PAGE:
Case Management

In Primary care emergencies are sent over from the doctors at any point of the day, the focus of this reflection is a young male that administration of a Nebuliser for 10 minutes (at doctors’ request) before being sent to hospital for further observation and treatment. A nebuliser is a machine that aids a person breathing of medication within mist though a mask or mouthpiece (British Lung Foundation, 2018).


When we get an emergency call from one of the doctors requesting a Nebuliser to be set up and administered to a patient, of any age, it is the doctor who initiates the dose, medication and length of time the patient needs to use the machine for whilst a registered nurse oversees the assembly and administration of the nebuliser (NHS Fife, 2012). So, when managing my own work during this, I first take down a note of the patient’s name, age, medication required, dosage of medication and for how long administration is required in line with the Rights of Administration of Medication (RCN, 2019). I then call into reception to make them aware so that the patient can be added to my caseload and, if it occurs during clinic, then they can rebook or reallocate patients where needed. This also means that reception is aware of the situation and is on standby in case an ambulance is needed to be called out. Monitoring the patient’s oxygen saturation (O2%) and pulse, measured by using a pulse oximeter, are the basic requests from a doctor when completing this task as part of the care programme for the patient.  Due to the range of ages that may need care to help aid with their health I treat all individuals with dignity, respect, compassion and caring throughout their time under my care as required within the 6C’s of nursing (RCN, 2015).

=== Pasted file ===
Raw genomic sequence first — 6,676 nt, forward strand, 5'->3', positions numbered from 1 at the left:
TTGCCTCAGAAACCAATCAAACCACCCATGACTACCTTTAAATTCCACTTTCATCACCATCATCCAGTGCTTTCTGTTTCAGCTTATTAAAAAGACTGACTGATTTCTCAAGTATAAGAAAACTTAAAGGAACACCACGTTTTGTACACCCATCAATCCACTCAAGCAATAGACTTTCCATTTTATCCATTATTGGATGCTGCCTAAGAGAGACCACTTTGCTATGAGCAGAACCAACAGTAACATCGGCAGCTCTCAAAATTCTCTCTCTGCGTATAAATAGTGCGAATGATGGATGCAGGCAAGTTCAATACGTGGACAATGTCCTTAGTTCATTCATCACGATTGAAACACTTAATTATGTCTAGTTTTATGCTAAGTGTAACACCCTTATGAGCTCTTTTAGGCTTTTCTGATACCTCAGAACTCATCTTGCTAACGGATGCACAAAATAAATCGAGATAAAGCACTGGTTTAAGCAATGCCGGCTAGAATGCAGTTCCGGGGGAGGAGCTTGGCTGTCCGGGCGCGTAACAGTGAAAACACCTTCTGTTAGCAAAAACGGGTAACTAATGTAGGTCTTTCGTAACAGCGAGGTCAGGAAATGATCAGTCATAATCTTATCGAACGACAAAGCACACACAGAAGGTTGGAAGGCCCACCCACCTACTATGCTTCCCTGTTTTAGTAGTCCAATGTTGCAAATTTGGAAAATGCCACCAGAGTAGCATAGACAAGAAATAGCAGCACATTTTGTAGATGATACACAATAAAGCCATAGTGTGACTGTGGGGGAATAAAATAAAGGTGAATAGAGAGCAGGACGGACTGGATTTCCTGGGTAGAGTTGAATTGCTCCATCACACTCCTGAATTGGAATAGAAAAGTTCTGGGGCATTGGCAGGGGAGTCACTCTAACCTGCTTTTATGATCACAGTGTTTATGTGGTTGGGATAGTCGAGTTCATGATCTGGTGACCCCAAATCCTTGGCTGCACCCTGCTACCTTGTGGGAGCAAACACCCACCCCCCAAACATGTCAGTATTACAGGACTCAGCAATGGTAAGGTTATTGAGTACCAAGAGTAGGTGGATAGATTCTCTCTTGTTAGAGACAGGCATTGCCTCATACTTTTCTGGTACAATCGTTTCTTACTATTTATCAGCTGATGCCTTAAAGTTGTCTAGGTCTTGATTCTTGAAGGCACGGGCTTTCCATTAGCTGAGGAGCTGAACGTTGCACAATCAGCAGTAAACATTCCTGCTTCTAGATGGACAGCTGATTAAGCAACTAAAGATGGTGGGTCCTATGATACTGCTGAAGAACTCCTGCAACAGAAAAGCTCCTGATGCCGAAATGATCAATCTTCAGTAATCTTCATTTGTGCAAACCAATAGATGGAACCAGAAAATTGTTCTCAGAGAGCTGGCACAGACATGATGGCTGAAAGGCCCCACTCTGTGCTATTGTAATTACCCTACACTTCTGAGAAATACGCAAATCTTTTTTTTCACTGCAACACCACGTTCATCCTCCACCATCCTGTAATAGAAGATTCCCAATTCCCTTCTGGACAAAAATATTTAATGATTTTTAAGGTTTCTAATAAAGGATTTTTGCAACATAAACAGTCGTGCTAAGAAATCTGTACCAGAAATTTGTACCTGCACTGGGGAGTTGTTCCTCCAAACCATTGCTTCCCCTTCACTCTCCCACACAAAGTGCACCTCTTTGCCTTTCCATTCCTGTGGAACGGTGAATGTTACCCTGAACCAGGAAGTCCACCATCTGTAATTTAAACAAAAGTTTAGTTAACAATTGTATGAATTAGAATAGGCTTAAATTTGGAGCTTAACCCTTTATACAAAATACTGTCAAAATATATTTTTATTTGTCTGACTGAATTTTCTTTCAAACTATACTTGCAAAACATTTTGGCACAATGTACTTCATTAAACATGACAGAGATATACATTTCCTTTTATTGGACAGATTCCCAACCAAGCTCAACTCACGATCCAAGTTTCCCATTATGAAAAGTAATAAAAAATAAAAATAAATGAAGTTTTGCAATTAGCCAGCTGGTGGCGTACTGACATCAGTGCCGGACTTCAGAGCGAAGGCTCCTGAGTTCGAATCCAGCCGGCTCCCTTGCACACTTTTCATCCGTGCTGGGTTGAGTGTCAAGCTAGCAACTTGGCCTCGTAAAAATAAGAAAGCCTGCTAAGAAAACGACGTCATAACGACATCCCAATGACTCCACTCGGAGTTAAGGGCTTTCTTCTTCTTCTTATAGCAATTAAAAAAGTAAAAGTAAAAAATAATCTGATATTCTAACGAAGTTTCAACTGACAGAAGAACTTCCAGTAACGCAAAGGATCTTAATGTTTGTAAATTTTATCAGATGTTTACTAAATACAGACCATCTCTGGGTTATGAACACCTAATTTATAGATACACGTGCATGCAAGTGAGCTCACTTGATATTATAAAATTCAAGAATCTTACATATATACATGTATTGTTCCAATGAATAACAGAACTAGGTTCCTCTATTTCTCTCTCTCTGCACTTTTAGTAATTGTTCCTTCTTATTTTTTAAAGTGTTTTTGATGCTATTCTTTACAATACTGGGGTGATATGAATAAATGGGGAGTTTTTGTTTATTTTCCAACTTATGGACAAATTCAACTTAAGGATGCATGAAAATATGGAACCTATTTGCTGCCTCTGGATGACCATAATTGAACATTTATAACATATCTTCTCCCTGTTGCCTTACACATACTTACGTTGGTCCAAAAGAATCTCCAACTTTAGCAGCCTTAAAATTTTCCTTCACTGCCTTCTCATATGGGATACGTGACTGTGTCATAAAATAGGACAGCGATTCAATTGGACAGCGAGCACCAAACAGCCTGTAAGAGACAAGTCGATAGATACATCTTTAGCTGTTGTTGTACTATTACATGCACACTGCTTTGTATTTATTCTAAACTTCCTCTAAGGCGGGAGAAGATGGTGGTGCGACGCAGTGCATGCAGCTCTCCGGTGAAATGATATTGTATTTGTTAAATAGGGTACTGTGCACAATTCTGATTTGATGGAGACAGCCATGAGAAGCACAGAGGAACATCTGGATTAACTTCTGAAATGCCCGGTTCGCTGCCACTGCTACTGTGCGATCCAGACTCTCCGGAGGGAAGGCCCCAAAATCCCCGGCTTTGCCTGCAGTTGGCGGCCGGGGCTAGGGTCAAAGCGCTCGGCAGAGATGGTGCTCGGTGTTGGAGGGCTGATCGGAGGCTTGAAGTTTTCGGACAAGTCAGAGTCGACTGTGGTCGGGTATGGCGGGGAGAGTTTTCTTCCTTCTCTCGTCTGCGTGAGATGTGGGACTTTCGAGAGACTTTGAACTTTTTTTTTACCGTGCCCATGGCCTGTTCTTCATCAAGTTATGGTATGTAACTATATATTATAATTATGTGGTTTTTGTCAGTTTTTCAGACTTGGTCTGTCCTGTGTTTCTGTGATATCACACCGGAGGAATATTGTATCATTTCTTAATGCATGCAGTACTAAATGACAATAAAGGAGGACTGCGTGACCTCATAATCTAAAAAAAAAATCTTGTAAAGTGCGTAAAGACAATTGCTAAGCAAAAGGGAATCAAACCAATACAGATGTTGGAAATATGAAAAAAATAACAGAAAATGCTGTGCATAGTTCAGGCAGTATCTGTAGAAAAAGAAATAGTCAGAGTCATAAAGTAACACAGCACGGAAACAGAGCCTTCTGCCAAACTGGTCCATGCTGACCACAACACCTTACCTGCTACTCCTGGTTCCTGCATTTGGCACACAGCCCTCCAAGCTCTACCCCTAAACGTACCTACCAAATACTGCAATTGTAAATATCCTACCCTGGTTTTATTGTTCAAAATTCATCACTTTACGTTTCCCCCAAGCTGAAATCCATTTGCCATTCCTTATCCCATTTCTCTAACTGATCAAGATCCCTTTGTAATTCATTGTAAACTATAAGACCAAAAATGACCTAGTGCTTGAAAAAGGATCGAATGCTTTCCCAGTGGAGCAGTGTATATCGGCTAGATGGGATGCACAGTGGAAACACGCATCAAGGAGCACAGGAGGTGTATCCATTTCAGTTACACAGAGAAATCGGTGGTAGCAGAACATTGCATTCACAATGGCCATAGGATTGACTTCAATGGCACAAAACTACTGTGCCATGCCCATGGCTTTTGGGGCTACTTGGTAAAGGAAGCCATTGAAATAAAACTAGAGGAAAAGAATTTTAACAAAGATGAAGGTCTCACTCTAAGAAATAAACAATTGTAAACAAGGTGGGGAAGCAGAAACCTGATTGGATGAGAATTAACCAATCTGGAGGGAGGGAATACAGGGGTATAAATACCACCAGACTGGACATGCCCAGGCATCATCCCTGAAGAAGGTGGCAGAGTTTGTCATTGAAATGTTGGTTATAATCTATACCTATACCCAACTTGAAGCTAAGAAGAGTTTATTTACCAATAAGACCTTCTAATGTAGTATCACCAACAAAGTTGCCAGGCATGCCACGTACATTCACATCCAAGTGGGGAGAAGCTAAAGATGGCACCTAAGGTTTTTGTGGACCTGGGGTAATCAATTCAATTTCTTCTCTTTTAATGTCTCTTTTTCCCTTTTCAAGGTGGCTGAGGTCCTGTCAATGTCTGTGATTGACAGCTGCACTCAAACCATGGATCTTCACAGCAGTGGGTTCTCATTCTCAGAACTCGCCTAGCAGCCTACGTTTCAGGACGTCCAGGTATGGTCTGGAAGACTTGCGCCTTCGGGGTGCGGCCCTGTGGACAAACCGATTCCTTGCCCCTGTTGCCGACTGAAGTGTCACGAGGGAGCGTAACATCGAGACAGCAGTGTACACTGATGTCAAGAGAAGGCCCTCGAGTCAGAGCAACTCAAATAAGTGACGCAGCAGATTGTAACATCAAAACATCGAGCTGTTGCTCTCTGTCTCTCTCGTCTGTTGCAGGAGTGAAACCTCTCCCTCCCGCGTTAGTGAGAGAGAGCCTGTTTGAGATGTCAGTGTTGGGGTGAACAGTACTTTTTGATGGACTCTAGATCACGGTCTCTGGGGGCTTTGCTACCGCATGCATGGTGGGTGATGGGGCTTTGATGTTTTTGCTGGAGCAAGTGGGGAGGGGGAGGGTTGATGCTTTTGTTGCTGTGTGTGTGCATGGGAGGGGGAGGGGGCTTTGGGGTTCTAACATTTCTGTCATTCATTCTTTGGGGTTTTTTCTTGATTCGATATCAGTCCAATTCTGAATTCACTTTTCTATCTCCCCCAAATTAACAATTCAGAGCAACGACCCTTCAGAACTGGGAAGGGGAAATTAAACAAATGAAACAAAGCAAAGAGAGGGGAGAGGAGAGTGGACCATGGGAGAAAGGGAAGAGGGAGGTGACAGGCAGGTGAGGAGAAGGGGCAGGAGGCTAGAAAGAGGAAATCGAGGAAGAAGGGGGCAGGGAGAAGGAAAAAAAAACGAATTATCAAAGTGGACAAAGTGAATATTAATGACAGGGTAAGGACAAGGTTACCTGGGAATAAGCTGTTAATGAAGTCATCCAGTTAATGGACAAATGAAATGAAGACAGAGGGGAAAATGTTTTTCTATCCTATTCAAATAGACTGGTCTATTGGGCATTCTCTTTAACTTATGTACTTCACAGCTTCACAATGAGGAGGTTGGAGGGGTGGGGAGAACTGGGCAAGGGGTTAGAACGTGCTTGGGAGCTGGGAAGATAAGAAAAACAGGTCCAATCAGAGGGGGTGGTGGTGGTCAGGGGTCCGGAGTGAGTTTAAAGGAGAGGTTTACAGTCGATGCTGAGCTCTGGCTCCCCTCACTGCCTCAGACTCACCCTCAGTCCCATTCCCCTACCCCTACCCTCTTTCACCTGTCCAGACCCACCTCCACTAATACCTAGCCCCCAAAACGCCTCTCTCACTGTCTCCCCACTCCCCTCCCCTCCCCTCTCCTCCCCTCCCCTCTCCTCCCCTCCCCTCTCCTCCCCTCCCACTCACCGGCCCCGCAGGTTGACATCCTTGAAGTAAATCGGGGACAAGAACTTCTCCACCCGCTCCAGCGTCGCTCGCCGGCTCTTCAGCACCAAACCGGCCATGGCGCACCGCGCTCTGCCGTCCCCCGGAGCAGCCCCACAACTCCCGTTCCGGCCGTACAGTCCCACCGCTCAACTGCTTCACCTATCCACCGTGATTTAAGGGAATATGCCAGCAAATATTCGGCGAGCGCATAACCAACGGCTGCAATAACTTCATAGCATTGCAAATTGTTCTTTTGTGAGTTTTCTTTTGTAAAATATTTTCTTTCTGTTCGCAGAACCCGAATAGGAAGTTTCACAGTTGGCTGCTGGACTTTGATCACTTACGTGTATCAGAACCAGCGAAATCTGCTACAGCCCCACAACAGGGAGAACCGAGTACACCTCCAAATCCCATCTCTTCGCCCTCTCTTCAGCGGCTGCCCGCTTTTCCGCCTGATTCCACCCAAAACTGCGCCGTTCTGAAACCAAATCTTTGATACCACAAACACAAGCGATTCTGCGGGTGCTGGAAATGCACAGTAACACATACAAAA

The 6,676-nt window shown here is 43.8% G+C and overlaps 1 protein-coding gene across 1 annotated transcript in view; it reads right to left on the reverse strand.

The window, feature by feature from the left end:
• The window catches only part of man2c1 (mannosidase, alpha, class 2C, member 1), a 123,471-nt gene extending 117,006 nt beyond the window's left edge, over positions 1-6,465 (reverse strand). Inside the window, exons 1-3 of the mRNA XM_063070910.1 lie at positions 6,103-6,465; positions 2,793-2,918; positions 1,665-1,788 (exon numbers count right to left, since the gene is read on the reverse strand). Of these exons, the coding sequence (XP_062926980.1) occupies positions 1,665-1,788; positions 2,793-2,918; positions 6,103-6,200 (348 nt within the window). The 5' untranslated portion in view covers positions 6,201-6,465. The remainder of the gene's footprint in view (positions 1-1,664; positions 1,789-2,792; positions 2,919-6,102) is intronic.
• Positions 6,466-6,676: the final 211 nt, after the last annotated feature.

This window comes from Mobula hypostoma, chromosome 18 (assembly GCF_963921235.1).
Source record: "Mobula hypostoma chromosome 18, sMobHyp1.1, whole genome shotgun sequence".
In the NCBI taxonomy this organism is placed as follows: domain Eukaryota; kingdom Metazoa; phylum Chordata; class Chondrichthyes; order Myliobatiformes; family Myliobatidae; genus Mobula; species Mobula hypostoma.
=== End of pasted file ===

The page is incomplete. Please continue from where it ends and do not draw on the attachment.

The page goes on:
So What?

Nebuliser are normally used for patients who have asthma, COPD or are suffering with a shortness of breath (NHS Fife, 2012). The more normal choice of medication that is administered into the nebuliser are absorbed within the lungs as the patient breathes and release the alveoli (small sacks within the lungs) so that oxygen transfer between the lungs and bloods vessels and happen normally again (Wang et al, 2018). Due to the need of a nebuliser within primary care being on an urgent and/or emergency basis (Kelly, 2011), once a doctor makes a call to either bring the equipment to them or to take the patient into a separate room, I then need to be adaptable with my day in regards to organised clinics or stock check. If any clinics need to be arranged I call onto reception to go through my clinic and allocate work to colleagues that are able to undertake these appointments or advise current patients, that are waiting, that there will be a delay in being seen due to an emergency coming through and that they can either wait or rebook. Reception is aware that any issues can be called through to me or a colleague, if I am unable to pick up the phone. During the monitoring of the patient and after the nurse practitioner has overviewed the assemblance of the nebuliser, I have to keep a record of the readings of pulse and O2% using a pulse oximeter. A pulse oximeter is a small machine that is ideally attached to a patient index finger on either hand, but can be used on ear lobes of toes if unable to get a good reading (WHO, 2011). The machine measure who much oxygen is being transported throughout the body (BLF, 2017) and the ideal range is between 95 – 99%, any readings that are below this can identify if they are any issues with the lungs. However, patients with long term conditions like COPD (Chronic Obstructive Pulmonary Disease) have a desired range of 88 – 92% (NICE, 2010). This is done when they are in with doctor, before being put on the nebuliser and around ten minutes after being on the nebuliser (unless otherwise requested). Once these readings have been done, they are called through to the doctor and they make the clinical decision of sending the patient to hospital or further observation.